Bruce Murphy
Murphy’s Law

Foxconn Deal Looks Dead

Company’s revised plan ineligible for subsidies and Foxconn opposes contract rewrite.

By - Dec 19th, 2019 10:51 am
The ceremonial groundbreaking at the Foxconn campus. Photo from The White House.

The ceremonial groundbreaking at the Foxconn campus. Photo from The White House.

On December 12 the Milwaukee Journal Sentinel did a story quoting Foxconn Vice Chairman Jay Lee that the company now had more than 520 employees in Wisconsin and would therefore be eligible for job tax credits for the 2019 year.

In fact the company knew full well that the state wouldn’t be awarding any credits, because officials in the Evers administration determined the company was out of compliance with the contract signed in 2017 and had been telling Foxconn’s leaders this for nearly eight months. Indeed, Foxconn itself saw a problem with the contract and suggested renegotiations back in March, only to later back away from this.

Lee, in short, was simply using the Journal Sentinel to try to put pressure on the state to award the credits. It may also have been an attempt to spin the media in a positive direction, in anticipation of a damning story published the day after the JS story by technology industry publication The Verge, which requested and reviewed correspondence between state officials and Foxconn, and found negotiations had broken down between the two parties.

“Wisconsin officials have repeatedly — and with growing urgency — warned Foxconn that its current project has veered far from what was described in the original deal and that the contract must be amended if the company is to receive subsidies.” the story noted. “Foxconn, however, has declined to amend the contract, and it indicated that it nevertheless intends to apply for tax credits.”

The story shows a series of letters going back and forth between Foxconn and Gov. Tony Evers, the Wisconsin Economic Development Corporation and particularly Wisconsin Department of Administration Secretary Joel Brennan, which addressed the question of rewriting the contract. “The project that they have right now is outside the bounds of the contract,” Brennan told The Verge. “They were continuously encouraged” to revise it, he noted. “It’s a relatively recent development, where they have said, ‘No, we don’t want to do anything with the contract.’ Our expectation has been, and continues to be, that they should want to come back and have discussions about this.”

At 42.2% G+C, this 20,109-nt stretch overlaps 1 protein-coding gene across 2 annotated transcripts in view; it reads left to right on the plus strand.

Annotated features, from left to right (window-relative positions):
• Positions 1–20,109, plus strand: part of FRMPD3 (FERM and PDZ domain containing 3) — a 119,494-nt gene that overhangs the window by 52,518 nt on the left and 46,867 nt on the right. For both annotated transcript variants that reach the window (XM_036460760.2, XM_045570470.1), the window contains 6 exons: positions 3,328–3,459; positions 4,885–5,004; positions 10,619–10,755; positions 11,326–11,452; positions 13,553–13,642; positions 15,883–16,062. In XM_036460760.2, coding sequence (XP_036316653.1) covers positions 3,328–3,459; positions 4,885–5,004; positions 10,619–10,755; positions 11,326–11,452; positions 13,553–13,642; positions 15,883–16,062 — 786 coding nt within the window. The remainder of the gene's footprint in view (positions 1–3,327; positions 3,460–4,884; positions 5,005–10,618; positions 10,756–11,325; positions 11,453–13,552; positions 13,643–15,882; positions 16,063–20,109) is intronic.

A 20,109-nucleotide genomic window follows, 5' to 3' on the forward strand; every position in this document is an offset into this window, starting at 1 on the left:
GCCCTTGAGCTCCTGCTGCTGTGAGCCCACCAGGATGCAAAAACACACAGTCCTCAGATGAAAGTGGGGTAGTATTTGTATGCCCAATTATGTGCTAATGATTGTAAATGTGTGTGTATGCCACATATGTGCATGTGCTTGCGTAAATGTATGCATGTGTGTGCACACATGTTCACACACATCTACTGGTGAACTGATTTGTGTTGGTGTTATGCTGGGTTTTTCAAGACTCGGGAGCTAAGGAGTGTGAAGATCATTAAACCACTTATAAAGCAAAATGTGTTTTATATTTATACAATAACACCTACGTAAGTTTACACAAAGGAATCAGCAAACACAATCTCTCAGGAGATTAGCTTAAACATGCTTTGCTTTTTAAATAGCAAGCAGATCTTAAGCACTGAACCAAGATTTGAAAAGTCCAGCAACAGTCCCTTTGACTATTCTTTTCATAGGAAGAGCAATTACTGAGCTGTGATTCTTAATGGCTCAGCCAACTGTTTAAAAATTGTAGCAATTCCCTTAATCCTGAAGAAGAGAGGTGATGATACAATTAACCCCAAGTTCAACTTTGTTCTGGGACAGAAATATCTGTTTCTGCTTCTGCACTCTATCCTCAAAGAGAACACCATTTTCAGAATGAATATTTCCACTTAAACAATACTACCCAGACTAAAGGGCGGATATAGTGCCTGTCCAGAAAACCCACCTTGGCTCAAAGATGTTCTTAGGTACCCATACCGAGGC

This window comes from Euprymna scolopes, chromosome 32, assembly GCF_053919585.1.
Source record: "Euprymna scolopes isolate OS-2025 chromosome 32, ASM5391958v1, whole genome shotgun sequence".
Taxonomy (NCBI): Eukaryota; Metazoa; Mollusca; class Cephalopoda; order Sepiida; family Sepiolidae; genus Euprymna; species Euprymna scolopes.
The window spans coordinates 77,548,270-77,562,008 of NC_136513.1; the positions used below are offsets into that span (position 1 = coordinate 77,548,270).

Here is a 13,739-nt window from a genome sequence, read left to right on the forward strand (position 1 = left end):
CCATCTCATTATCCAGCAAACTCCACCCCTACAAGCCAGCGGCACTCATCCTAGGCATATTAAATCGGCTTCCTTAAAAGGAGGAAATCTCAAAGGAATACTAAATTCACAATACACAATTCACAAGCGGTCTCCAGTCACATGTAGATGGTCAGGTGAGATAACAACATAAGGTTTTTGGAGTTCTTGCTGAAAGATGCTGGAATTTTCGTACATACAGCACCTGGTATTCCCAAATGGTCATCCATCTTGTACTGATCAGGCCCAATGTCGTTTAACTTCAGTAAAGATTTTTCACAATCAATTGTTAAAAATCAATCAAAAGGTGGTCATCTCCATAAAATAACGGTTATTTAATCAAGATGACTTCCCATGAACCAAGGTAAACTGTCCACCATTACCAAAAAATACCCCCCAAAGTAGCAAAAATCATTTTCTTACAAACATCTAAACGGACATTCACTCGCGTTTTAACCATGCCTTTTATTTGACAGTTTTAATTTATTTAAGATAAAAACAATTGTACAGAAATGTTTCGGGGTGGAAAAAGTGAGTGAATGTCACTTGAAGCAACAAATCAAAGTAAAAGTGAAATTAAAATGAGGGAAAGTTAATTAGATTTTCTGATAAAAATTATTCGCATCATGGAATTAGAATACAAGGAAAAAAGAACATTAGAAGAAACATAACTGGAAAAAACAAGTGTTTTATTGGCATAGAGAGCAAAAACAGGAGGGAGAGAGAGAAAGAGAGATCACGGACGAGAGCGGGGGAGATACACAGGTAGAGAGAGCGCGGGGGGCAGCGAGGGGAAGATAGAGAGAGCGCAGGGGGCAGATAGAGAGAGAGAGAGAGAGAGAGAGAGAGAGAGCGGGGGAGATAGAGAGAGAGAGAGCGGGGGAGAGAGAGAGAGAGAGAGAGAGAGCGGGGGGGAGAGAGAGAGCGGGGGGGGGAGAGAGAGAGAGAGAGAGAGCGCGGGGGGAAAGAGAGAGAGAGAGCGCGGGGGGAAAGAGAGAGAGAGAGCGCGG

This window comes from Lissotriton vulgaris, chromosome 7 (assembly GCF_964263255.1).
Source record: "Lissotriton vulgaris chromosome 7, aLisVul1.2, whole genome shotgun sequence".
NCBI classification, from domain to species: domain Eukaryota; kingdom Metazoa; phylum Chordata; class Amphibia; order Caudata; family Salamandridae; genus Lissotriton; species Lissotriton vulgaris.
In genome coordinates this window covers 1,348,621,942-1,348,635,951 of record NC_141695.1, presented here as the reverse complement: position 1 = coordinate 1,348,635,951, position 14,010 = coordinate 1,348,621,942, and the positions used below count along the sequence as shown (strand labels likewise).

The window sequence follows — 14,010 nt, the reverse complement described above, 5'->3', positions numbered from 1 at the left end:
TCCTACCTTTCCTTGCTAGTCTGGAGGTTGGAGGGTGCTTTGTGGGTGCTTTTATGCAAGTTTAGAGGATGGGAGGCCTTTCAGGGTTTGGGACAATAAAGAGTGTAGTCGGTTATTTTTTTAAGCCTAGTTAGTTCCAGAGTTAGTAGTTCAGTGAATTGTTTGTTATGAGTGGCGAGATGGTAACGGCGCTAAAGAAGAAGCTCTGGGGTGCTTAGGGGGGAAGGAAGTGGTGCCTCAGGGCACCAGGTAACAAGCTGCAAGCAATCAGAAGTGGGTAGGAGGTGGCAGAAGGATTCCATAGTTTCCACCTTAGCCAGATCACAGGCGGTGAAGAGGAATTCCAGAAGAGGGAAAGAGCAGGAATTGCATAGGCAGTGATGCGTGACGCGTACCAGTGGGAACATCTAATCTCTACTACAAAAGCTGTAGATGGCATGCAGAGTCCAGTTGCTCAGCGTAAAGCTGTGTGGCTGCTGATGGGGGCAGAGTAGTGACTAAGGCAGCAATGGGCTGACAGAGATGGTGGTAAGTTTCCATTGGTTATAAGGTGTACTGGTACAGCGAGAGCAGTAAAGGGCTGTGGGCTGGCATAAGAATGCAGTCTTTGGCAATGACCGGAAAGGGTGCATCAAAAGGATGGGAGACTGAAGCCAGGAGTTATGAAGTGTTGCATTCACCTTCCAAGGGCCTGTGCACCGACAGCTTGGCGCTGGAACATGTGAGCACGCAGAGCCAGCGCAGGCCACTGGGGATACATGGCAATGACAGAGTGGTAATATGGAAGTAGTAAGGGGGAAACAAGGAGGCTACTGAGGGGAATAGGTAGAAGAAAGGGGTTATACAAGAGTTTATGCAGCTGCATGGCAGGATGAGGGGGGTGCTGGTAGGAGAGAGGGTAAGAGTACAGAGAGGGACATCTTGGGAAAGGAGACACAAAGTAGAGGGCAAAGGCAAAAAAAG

The deal called for Foxconn to build a Gen 10.5 plant, but the company dropped that plan at least a year ago, switching to a Gen 6 plant, violating Foxconn’s contract with the state. Moreover the factory it is now building is “unusually small for a Gen 6, and now it appears to be only partially dedicated to LCD manufacturing, causing officials to believe it’s not a Gen 6 at all, but some type of multipurpose factory, making what, nobody knows,” the story notes, suggesting the entire project is no longer in compliance with the contract. 

Foxconn has previously manufactured products only in low-wage sweatshops in countries like China, and has struggled to determine what it could manufacture competitively in the U.S. As it searched for answers, it for some reason put much of its effort in Racine County under its subsidiary, Foxconn Industrial Internet (Fii), which is not part of the original contract with the state of Wisconsin, which means anything manufactured by Fii is not eligible for subsidies.

Meanwhile, the company keeps reducing the estimated number of employees it will hire: it now says the Gen 6 LCD factory will eventually employ 1,500 people compared to the 13,000 originally promised for the Gen 10.5 plant. And it now says the plan won’t start operating until 2022. 

Both changes would make it harder for the company to collect the subsidies, even if its projects did comply with the contract, because it will fall behind on the contract’s calendar. In 2018, for instance, the company needed to hire 260 employees to collect the subsidy and failed to so so. That subsidy can be collected in future years, but only if the company catches up to the next year’s number of required jobs, as the annual audit of the deal by the Legislative Audit Bureau explained.